In June 2016, an internet blackout occurred that left users across Europe stranded. Almost instantly, millions started to report slow connections with applications and web pages. Many had attributed the problem to a fault with the transatlantic cables of web provider TeliaSonera, due to complications with services such as WhatsApp, Reddit, and Slack. However, upon further investigation, it was found that the true culprit of Europe’s internet woes was a Telia engineer who’d misconfigured a key router and accidently redirected all of Europe’s internet traffic to Hong Kong.
This cataclysmic event has been equated to a routing attack: a vulnerability that exists courtesy of the Border Gateway Protocol (BGP), which is the standard protocol that designates how packets move on the internet. BGP was initially created in the fledgling years of the internet and was unfortunately designed to trust all received data. However, in order to capitalize upon BGP’s flaws, you need a large number of resources. In this case, Telia is a Tier 1 network provider and Internet Service Provider (ISP), and is one of fewer than 20 companies that provide basic internet services across Europe. This centralization of power is what turned the Telia engineer’s mishap into a continent-wide network outage. According to researchers, hundreds of thousands of these hijacks happen each month by both legitimate and malicious ISPs, and can affect many internet amenities, including blockchains.
In 2016, analysts announced the discovery of a new flaw in the Bitcoin protocol that makes the cryptocurrency susceptible to internet routing attacks – more specifically, BGP Hijacks. In the paper titled, “Hijacking Bitcoin: Routing Attacks on Cryptocurrencies,” the authors state:
“The potential damage to Bitcoin is worrying. By isolating parts of the network or delaying block propagation, attackers can cause a significant amount of mining power to be wasted, leading to revenue losses and enabling a wide range of exploits such as double spending.”
The heart of the attack occurs once Bitcoin nodes are compromised, as most nodes are only hosted on a select few ISPs. According to recent research, 13 ISPs (0.026 percent of all ISPs) host 30 percent of the Bitcoin network. However, it has been found that most of the connections between Bitcoin nodes cross only 3 ISPs – that’s 60 percent of all Bitcoin traffic!
“These attacks already affect the Bitcoin network, today. Indeed, we found that, each month, at least 100 Bitcoin nodes are the victims of BGP hijacks, while 447 distinct nodes (∼8% of the Bitcoin nodes) ended up hijacked in November 2015.”
Centralization Poses Risk
This centralization of power makes it trivial for a mischievous ISP to interrupt a large amount of Bitcoin traffic and conduct partition attacks and/or delay attacks upon the network. In a partition attack, the perpetrator splits the network into two or more fragmented components, forcing the creation of parallel blockchains and preventing nodes from communicating outside of their partitions. Upon completion of the attack, all mined blocks within the smaller component will be discarded, along with all miner revenue and transactions.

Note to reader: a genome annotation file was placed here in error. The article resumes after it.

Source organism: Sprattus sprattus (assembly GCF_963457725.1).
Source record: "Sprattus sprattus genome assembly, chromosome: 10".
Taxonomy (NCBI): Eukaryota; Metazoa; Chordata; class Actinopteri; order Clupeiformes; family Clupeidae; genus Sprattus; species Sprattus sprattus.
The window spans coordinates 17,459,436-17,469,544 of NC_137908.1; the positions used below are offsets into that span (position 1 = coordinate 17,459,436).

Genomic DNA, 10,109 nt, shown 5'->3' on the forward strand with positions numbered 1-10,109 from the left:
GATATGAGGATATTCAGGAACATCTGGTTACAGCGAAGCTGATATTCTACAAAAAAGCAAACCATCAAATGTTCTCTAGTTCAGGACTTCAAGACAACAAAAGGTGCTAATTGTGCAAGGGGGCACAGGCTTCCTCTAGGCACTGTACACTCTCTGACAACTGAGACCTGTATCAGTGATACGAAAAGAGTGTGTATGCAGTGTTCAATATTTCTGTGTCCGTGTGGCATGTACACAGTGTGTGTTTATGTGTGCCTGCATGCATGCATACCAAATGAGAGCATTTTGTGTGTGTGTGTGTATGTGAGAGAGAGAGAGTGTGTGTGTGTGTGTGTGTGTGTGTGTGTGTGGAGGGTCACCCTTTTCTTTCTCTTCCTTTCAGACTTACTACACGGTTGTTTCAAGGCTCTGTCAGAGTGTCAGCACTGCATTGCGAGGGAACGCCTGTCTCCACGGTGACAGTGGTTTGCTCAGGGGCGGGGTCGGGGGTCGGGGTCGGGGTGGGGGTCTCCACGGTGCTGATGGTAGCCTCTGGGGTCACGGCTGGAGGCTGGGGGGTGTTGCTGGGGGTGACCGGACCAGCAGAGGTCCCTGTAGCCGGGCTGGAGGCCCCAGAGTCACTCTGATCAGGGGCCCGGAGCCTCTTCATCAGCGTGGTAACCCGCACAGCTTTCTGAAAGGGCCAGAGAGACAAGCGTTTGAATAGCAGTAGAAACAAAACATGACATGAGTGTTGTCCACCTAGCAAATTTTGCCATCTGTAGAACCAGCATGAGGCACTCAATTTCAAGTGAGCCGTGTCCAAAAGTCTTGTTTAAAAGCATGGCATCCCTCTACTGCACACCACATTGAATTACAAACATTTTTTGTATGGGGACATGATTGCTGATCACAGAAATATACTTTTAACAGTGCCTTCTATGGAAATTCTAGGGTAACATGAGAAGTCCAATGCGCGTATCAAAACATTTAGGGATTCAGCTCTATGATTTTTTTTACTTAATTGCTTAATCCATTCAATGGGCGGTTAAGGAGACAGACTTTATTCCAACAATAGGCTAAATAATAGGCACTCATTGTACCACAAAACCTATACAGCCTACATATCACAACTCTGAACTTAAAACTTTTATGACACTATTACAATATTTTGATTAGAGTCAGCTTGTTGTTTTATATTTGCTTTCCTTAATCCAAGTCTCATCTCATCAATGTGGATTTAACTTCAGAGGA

In a delay attack, assailants possess the ability to delay the delivery of blocks by 20 minutes without being detected. In the event that the victim is a merchant, the attack can lead to double spending. If the victim is a miner, the attack wastes the miner’s computational power. If the victim is a node, it will be unable to transmit the latest version of the blockchain and contribute to the network.
The Bitcoin blockchain is susceptible to these attacks because of the centralization of mining pools. Mining pools are employed by savvy entrepreneurs looking to cash in big on blockchain. Most consist of cooperating miners who agree to share block rewards proportional to their contributed hashing power. However, with the higher revenues that are provided by mining pools comes higher risk. A Reddit post from mid-2016 credits China with holding 82.4 percent of the Bitcoin hash power at the time. This is great for the thriving mining industry in China, but the centralization of power leaves the bitcoin blockchain vulnerable and jeopardizes the investments of millions.
While the current state of concern is focused on Bitcoin, other blockchains are not immune to these kinds of attacks. As demonstrated by the researchers, the most poignant of these cases occur in blockchains utilizing mining operations that run on Proof-of-Work systems. Ethereum and other blockchains need to maintain a proactive stance on the health, sustainability, and decentralization of their networks.